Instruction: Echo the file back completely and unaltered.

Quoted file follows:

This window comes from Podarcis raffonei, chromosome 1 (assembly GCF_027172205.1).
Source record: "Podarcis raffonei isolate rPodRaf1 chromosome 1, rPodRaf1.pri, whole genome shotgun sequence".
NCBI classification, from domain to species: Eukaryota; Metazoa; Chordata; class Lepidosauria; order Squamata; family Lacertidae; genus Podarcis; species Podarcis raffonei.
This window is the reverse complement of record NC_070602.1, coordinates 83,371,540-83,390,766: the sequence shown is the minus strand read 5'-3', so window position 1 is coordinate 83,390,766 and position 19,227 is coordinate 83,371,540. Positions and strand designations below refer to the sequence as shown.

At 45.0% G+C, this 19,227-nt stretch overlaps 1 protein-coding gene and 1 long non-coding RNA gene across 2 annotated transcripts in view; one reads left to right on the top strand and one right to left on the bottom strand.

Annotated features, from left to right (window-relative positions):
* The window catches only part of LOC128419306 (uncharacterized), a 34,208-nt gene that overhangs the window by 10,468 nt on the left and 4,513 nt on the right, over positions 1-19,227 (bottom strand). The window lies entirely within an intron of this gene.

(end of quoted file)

This window comes from Podarcis raffonei, chromosome 1 (assembly GCF_027172205.1).
Source record: "Podarcis raffonei isolate rPodRaf1 chromosome 1, rPodRaf1.pri, whole genome shotgun sequence".
NCBI classification, from domain to species: Eukaryota; Metazoa; Chordata; class Lepidosauria; order Squamata; family Lacertidae; genus Podarcis; species Podarcis raffonei.
This window is the reverse complement of record NC_070602.1, coordinates 83,371,540-83,390,766: the sequence shown is the minus strand read 5'-3', so window position 1 is coordinate 83,390,766 and position 19,227 is coordinate 83,371,540. Positions and strand designations below refer to the sequence as shown.

At 45.0% G+C, this 19,227-nt stretch overlaps 1 protein-coding gene and 1 long non-coding RNA gene across 2 annotated transcripts in view; one reads left to right on the top strand and one right to left on the bottom strand.

Annotated features, from left to right (window-relative positions):
* The window catches only part of LOC128419306 (uncharacterized), a 34,208-nt gene that overhangs the window by 10,468 nt on the left and 4,513 nt on the right, over positions 1-19,227 (bottom strand). The window lies entirely within an intron of this gene.